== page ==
David Douglas discovered the “Noble fir” in 1825, then five years later he collected seed to send to England. To him the true firs were considered “pines,” and so was his Douglas fir, Pseudotsuga menziesii. I like to pull out my 1858 copy of George Gordon's The Pinetum to see how things were classified in the old days – and that's part of their interesting history. Synonyms to Douglas's Pinus nobilis are Picea nobilis Loudon and Abies nobilis Lindley. By 1900 Veitch's Manual of the Coniferae lists it as Abies nobilis. At some point Alfred Rehder (1863-1949) of the Arnold Arboretum changed the specific name to Abies procera, but I wasn't around then to argue about it. Why didn't the Douglas name stick? I have not discovered the scientific paper that Rehder certainly must have presented to accomplish the name change. At least the common name is still in use. What does procera mean anyway? One guess is that it might have something to do with the needle arrangement. Or perhaps due to the large erect cones. Rong. Procera (or procerum or procerus) simply means “very tall,” so that's not a very exciting epithet. To Rehder's credit Abies procera is the tallest of all Abies, and one specimen in Washington state soared to 278' (85m). That was in the 1960's, but the area around it was clear cut and it still stands on the edge, but in decline. It lost its top by 50' and I hope the loggers are ashamed at what they did.

Juniperus procera

Another tall conifer is Juniperus procera, the “East African juniper.” Yes! – a tall juniper from the mountains of Africa – who would have thought? This is the only juniper that extends into the Southern Hemisphere and obviously it is not very winter hardy. Look at the map – it's native from Saudi Arabia to Zimbabwe. You can see from the photo above that the green leaves are awl-shaped on juvenile plants. Generally speaking I am not a juniper aficionado, so if J. procera was native to China or America, or somewhere like that, I wouldn't mention it at all.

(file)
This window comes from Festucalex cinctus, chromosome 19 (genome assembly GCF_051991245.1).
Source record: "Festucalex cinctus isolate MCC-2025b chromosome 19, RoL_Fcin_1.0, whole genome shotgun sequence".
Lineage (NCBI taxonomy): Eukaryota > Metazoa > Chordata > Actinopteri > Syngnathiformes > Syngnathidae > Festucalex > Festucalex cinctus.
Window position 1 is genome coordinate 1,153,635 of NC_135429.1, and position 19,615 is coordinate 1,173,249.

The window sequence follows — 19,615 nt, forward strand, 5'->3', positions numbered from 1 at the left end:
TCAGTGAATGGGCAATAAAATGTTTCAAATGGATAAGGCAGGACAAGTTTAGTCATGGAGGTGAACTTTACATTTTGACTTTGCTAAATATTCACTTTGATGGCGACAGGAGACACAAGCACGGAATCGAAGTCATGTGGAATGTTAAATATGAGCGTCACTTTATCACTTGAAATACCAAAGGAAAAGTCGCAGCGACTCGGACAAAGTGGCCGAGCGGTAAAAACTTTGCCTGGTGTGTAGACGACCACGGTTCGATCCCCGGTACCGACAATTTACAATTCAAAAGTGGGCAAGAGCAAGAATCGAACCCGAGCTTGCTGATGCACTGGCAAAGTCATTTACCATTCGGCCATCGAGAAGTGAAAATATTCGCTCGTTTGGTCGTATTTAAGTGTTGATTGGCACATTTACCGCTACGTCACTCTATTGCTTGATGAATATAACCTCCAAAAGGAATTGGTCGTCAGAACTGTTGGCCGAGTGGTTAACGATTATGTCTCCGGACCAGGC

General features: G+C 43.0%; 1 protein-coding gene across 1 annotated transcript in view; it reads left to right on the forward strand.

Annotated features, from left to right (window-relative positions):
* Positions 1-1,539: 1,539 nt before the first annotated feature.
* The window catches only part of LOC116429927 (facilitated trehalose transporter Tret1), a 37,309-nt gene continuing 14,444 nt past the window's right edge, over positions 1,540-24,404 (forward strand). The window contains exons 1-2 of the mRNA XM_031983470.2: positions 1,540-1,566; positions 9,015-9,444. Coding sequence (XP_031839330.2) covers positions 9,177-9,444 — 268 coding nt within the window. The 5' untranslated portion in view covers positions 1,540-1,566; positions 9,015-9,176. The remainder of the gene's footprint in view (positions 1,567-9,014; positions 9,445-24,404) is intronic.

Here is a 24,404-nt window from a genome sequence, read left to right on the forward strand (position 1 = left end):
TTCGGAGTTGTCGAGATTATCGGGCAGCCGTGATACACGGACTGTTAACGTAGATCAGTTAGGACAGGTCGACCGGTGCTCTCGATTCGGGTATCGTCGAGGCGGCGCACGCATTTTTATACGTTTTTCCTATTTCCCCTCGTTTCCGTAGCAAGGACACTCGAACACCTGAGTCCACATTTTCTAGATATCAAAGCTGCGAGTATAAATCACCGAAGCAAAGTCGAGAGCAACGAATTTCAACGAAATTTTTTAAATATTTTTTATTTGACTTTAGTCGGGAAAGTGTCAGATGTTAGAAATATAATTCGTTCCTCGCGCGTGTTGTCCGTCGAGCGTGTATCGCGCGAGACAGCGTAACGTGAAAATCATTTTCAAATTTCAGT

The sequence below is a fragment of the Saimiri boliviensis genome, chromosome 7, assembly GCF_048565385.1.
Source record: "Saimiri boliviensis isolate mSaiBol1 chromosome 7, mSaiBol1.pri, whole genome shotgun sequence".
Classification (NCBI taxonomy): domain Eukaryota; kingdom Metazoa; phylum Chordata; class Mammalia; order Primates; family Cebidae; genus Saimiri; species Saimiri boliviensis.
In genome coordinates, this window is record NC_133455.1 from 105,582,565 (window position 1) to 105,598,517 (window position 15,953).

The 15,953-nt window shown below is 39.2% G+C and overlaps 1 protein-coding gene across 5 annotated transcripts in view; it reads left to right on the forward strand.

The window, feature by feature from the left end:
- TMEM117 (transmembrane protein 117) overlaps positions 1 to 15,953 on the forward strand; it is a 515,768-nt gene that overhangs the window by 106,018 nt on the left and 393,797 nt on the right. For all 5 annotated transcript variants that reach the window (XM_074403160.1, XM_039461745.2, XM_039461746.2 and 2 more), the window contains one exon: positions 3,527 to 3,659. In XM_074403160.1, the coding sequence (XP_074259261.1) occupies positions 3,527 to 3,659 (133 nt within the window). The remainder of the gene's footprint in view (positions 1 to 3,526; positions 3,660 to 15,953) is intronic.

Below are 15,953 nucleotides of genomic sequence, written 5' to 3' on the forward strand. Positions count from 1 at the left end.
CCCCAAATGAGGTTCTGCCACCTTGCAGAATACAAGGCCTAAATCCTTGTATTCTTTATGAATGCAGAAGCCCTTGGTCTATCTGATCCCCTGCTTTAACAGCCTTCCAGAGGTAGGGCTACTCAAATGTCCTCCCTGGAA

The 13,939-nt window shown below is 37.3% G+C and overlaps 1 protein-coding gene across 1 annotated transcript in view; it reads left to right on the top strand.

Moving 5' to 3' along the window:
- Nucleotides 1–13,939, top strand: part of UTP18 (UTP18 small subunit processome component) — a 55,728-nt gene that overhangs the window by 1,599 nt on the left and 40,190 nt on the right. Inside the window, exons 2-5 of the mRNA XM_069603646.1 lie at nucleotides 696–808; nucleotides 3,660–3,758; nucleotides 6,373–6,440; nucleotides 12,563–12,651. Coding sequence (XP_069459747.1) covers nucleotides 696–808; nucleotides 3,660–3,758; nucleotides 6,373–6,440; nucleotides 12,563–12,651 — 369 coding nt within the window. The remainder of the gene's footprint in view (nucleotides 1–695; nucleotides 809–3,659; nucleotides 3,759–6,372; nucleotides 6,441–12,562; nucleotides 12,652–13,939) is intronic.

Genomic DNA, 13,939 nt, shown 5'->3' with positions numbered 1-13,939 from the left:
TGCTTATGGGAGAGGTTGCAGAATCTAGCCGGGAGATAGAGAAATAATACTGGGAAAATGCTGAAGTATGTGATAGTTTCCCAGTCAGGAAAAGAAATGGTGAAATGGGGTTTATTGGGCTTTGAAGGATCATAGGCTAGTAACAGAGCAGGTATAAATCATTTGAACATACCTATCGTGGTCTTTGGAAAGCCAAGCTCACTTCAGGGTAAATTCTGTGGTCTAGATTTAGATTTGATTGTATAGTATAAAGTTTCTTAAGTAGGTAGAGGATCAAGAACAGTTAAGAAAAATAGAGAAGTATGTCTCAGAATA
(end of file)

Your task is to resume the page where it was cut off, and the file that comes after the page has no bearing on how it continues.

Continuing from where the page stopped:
I'll never see these junipers in the wild because I'll never step foot on the continent, although South Africa is tempting. You see I have a premonition that Africa would be my demise: a lion would eat me, or more likely a snake would bite me to death...or maybe a 13 year old with a machine gun would twitch his trigger finger and blow me away. Oops, sorry.



The name Africa was used by the Romans for “land of the Afri,” but they were only familiar with the northern portion, so the Afri were possibly a Berber tribe. Another theory is that it is derived from the Greek word aphrike which means “without cold.”


























Juniperus cedrus


If I do have a favorite juniper I suppose it is J. cedrus, a species native to the Canary Islands off the coast of Africa; and yes, it really does look like a Cedrus. I have a few specimens in the Flora Wonder Arboretum and they have survived winters at near 0 degrees F. I propagate by grafting onto J. scopulorum 'Skyrocket' so maybe that assists with sufficient hardiness. J. cedrus is a fast-growing upright conifer with silvery weeping branches, and it makes for a very graceful landscape tree which is especially attractive in winter.

The narrative has wandered from Hungarian slang to African junipers, with words, name and languages the only theme. Sorry if we've been pumpkining.

Friday, January 12, 2018

Sharing Plants